I did a post about this a few years ago: Trigger Macro by Name Action - Passing Parameters Part 2. This action uses the Trigger Value to pass that parameter. In the link above, this is the important line: Passing Parameters

You can pass parameters (v8+) to the macro via the %TriggerValue% token by adding // and then the parameter to your search string. The //and anything after that will be ignored in the search.

I use it to tag, to search, to journal, etc.

Even though this is a web search that I'm showing below, you can still use it for other instances. This one I'm showing how to search for a topic or images of a topic. The macro is included in my identified post.


Bottom line, if you want something quick to enter a parameter, Trigger Macro by Name and using the //{variable/parameter} is an option.

I hope this helps, if not, please disregard.


That's very cool. I have to manually press right arrow after calling it to be able to type after the // . For some reason triggering a keystroke doesn't work here, but it's pretty cool

KM is yours to command! When things you want aren't "built in", try spoofing them in KM instead.

The "Search the web with Google" action doesn't look particularly special. There's a default Google URL and I'm guessing the %Search% token is whatever the person types in to the dialog.

KM has a URL Trigger which can take parameters.

Putting those two together and you can see that


...could let you fire off a macro that does something with whatever was typed. Pop that into a sub-routine with a way to determine if the dialog had been used or not and you might have something useful...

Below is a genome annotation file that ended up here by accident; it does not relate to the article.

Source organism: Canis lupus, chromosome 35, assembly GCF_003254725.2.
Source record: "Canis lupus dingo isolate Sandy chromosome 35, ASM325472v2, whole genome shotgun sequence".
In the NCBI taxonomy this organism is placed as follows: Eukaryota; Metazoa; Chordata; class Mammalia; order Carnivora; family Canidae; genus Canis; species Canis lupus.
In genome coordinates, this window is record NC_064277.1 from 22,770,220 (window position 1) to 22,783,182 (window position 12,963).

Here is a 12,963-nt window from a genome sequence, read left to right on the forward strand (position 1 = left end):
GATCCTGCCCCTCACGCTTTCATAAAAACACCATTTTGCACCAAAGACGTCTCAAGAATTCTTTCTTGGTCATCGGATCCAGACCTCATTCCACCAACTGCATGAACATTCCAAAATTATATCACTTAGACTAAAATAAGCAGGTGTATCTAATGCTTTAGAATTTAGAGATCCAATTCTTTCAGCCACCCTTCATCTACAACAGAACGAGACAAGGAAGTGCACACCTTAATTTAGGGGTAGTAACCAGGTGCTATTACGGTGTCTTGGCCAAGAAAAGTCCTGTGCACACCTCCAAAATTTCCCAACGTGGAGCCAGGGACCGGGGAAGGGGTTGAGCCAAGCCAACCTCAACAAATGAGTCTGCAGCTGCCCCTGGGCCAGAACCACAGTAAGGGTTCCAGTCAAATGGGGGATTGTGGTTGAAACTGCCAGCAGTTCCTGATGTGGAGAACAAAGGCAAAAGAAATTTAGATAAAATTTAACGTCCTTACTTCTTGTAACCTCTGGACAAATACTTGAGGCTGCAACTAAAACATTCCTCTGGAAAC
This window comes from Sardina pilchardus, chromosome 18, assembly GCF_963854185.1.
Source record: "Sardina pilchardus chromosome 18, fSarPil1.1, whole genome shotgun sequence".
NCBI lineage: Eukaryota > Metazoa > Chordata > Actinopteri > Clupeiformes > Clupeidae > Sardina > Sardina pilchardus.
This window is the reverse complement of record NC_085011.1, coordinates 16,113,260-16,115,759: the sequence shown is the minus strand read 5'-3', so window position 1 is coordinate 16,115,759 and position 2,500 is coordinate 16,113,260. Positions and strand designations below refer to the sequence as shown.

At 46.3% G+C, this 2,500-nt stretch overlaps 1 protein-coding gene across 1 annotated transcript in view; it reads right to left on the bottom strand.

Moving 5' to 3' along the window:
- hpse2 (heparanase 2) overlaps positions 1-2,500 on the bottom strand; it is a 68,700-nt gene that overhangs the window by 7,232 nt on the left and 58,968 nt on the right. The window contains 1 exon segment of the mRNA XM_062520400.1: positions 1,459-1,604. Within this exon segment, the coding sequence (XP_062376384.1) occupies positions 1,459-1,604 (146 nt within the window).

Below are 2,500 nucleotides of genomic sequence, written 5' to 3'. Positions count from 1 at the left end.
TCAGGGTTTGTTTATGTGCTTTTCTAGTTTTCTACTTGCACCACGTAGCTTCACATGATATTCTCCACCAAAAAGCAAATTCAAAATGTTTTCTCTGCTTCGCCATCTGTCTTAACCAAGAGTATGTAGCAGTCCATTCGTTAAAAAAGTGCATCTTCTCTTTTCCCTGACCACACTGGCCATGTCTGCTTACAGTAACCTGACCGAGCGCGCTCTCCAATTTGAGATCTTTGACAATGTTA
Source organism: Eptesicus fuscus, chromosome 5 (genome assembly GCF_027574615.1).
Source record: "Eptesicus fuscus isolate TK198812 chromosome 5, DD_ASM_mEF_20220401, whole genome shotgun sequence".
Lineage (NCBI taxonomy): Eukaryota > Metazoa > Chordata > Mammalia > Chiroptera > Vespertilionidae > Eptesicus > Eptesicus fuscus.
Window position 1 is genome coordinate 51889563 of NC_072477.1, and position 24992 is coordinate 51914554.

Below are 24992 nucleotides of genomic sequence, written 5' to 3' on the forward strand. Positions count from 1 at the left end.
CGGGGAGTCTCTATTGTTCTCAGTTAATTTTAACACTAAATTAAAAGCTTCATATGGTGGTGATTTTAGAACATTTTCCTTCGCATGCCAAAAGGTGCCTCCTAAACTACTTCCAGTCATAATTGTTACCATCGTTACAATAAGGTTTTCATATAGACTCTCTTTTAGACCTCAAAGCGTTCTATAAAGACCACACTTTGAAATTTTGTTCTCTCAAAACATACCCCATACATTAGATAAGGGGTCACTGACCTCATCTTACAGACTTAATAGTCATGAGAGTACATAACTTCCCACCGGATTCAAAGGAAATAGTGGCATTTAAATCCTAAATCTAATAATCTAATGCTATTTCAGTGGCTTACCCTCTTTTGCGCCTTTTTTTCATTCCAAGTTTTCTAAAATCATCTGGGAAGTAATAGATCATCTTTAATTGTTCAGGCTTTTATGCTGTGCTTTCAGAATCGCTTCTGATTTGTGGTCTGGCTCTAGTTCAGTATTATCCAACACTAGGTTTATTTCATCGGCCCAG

The sub-routine:

SUB - Input from Web Search Prompt.kmmacros (3.9 KB)


Demo of use:

Variable from Web Prompt.kmmacros (2.9 KB)


As written, it doesn't need to be a sub-routine because it is using a global variable -- the calling macro could just tie in to that. But I'm keeping it as a sub because

  1. I'm hoping smarter people than me can work out how to do this without a global
  2. If we only use within the sub-routine it's relatively unlikely to be interfered with. 3. A sub-routine can return a value, meaning we don't have to reset the global then "Pause Until..." or similar in the calling macro

Perhaps this'll give the gurus some ideas on where to go next :wink:

As another approach, here's a functional custom HTML prompt that takes the input and saves it to a variable:

Download Macro(s): Text input box.kmmacros (3.5 KB)

Macro screenshot

Macro notes
  • Macros are always disabled when imported into the Keyboard Maestro Editor.
    • The user must ensure the macro is enabled.
    • The user must also ensure the macro's parent macro-group is enabled.
System information
  • macOS 14.4.1
  • Keyboard Maestro v11.0.2

Here's how it looks in action:

Very important note: I wrote roughly 0.00005% of this macro. It's just a very lightly-edited version of @mrpasini's solution in this post:

All I did was slightly tweak the CSS to make it look more like the Spotlight input box. You could do a lot more with this, obviously, just by working the CSS and HTML. Note that if you want to get rid of the window title, then the window can only be closed by pressing Return; Escape doesn't work on a window without a visible title bar.